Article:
Monday, December 31, 2018

22 Stunning Photos of Kim Basinger in the 1970s

An over shy young girl, Kim Basinger studied dance and entered beauty pageants as a teenager, confronting the eyes of a public. She was rapidly offered a contract with Ford Agency and became a successful model in New York before moving to Los Angeles in 1976 and focusing on acting.

She landed a number of small parts at first, making guest appearances on such shows as Charlie's Angels. In 1978, Basinger starred in the TV movie Katie: Portrait of a Centerfold. She portrayed Lorene Rogers in the miniseries From Here to Eternity in 1979 and its short-lived spin-off series the following year.

Basinger made her film debut in the 1981 western drama Hard Country with Jan-Michael Vincent. Two years later, her career started to skyrocket with Never Say Never Again starring Sean Connery. Basinger became the latest actress to play a "Bond girl," a love interest for super spy James Bond. More major film projects soon followed, including 9 1/2 Weeks with Mickey Rourke and Batman with Michael Keaton.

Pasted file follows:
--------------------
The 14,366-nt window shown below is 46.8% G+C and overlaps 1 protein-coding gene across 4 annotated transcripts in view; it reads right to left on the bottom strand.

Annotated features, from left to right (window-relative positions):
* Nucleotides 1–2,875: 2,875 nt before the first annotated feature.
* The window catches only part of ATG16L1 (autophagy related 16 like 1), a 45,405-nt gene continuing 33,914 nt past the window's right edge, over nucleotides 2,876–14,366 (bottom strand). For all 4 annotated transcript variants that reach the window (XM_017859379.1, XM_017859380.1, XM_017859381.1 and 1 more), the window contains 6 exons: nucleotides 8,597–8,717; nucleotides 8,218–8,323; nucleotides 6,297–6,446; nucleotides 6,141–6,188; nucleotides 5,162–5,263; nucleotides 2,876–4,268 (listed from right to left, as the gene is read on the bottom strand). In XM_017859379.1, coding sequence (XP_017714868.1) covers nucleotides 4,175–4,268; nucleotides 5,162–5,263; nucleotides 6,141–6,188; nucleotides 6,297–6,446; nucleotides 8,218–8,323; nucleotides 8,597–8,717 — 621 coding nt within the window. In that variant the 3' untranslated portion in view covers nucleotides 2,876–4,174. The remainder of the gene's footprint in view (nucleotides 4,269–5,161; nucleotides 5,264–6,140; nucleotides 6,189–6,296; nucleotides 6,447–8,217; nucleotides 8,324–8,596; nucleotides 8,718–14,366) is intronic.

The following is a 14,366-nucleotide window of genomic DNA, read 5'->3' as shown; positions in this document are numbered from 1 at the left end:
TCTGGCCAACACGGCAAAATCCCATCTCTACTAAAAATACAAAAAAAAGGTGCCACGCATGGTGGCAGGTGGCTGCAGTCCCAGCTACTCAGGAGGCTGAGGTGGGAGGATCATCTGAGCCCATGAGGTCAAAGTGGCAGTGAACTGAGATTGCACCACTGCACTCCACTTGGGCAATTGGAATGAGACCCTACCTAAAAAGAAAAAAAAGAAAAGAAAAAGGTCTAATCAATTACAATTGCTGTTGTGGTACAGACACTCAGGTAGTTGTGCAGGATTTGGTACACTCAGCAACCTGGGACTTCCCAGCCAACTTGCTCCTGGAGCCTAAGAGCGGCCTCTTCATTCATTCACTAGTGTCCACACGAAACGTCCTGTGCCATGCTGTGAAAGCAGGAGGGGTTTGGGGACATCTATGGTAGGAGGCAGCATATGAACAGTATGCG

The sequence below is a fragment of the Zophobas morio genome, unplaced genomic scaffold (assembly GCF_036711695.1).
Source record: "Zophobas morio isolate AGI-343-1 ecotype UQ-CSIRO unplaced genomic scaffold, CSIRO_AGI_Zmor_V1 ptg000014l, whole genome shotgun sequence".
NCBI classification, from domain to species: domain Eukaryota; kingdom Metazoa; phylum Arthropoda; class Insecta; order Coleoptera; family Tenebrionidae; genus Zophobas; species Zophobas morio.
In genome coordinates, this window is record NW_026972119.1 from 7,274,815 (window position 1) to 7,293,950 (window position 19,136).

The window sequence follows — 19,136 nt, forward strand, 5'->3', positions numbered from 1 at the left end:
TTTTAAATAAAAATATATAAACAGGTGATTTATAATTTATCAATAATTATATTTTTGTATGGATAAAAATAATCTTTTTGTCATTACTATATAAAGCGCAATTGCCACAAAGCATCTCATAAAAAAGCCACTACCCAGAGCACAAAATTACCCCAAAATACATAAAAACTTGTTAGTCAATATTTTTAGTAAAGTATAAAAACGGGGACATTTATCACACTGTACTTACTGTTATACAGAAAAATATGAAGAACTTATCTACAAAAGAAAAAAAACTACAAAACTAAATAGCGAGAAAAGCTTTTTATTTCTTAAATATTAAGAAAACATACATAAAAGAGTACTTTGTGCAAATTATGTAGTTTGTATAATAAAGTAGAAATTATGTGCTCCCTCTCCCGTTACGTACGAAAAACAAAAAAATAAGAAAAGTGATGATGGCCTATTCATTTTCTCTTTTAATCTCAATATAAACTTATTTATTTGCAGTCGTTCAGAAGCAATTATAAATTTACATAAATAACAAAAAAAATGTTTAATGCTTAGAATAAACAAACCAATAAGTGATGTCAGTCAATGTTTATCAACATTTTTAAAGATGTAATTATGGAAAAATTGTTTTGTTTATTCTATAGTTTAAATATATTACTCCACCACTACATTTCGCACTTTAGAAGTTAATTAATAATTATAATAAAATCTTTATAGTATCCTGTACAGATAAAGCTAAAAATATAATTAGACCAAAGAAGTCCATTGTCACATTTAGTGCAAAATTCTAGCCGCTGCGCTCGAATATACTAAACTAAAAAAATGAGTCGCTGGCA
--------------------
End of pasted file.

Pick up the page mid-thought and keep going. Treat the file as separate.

The Last Ziegfeld Girl: 33 Rare Photographs of Doris Eaton Travis From the 1920s

Doris Eaton Travis (1904-2010) was an American dancer, stage and film actress, dance instructor, writer, and rancher, who was the last of the acclaimed Ziegfeld girls.

Travis began performing onstage as a young child, and made her Broadway debut at the age of 13, and joined the famed Ziegfeld Follies as the youngest Ziegfeld girl ever cast in the show in 1918. She continued to perform in stage productions and silent films throughout the 1920s and early 1930s.

When her career in stage and screen declined, Travis started a second career as an Arthur Murray dance instructor and local television personality in Detroit. Her association with Arthur Murray lasted for three decades, during which time she rose through the ranks to own and manage a chain of nearly twenty schools. After retiring from her career with Arthur Murray, she went on to manage a horse ranch with her husband and returned to school, eventually earning several degrees.

As the last surviving Ziegfeld girl, Travis was featured in several books and documentaries about the Ziegfeld Follies years and her other stage endeavors. Travis had also returned to the stage as a featured performer in benefit performances.